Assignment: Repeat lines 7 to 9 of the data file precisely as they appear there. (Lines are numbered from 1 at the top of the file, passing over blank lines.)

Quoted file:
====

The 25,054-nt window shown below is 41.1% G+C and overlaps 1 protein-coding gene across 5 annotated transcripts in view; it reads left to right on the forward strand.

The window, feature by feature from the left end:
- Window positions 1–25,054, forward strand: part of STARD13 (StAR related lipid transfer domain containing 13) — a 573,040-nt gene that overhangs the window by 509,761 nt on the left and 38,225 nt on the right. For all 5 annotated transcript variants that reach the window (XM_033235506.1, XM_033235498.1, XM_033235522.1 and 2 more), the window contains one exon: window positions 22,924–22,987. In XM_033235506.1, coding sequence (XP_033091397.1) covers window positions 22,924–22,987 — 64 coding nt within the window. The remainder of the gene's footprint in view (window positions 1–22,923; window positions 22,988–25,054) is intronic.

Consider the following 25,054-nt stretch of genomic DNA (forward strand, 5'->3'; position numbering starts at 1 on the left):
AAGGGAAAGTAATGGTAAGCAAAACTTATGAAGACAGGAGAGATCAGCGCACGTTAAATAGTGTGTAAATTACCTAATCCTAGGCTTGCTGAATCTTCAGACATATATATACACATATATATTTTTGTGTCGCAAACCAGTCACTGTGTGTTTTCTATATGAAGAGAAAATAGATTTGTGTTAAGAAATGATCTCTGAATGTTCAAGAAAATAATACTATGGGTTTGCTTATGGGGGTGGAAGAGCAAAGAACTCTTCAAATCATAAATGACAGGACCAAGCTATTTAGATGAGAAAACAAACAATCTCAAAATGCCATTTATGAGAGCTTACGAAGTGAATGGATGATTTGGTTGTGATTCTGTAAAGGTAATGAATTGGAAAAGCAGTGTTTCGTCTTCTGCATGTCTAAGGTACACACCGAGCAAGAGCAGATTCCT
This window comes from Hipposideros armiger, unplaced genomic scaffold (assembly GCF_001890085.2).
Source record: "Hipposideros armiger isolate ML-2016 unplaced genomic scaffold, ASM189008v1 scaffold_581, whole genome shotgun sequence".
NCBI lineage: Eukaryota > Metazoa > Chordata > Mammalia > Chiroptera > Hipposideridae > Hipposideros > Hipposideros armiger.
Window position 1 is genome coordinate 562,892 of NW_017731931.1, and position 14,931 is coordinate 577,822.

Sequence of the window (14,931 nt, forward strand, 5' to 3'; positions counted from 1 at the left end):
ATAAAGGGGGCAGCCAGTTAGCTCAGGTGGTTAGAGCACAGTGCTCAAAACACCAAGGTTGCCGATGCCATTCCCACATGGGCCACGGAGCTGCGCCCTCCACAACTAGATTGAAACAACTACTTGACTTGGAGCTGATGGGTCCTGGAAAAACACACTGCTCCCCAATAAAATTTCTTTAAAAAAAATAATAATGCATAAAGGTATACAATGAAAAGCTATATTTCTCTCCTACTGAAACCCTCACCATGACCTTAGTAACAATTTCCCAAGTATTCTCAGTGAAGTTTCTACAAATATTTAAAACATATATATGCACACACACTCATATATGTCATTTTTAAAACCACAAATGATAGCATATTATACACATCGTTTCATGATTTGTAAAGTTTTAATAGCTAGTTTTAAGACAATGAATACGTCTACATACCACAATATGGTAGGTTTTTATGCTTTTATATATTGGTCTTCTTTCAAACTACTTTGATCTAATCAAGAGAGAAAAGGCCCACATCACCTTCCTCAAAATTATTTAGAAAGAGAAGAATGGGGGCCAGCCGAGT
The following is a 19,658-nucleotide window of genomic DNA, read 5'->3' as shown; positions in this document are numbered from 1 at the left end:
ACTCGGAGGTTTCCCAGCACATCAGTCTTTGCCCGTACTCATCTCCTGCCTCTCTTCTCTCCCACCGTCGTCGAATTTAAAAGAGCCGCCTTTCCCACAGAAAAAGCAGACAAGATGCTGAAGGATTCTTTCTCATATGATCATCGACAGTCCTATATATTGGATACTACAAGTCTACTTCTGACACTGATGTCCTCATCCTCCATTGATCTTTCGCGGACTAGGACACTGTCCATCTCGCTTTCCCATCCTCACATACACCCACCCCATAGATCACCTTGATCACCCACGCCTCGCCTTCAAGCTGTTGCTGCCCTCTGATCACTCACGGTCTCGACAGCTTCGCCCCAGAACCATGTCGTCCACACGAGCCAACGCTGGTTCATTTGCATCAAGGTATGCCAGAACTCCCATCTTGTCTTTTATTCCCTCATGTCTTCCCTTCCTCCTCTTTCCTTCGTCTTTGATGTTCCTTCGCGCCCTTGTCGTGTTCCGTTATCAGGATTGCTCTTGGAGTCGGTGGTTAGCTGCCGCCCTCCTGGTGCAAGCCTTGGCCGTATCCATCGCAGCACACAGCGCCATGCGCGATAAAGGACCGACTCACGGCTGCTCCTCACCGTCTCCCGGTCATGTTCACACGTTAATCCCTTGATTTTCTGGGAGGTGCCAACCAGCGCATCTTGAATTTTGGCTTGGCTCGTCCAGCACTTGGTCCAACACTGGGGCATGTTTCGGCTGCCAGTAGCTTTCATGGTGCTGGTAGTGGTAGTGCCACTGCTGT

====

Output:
Source record: "Hipposideros armiger isolate ML-2016 unplaced genomic scaffold, ASM189008v1 scaffold_581, whole genome shotgun sequence".
NCBI lineage: Eukaryota > Metazoa > Chordata > Mammalia > Chiroptera > Hipposideridae > Hipposideros > Hipposideros armiger.
Window position 1 is genome coordinate 562,892 of NW_017731931.1, and position 14,931 is coordinate 577,822.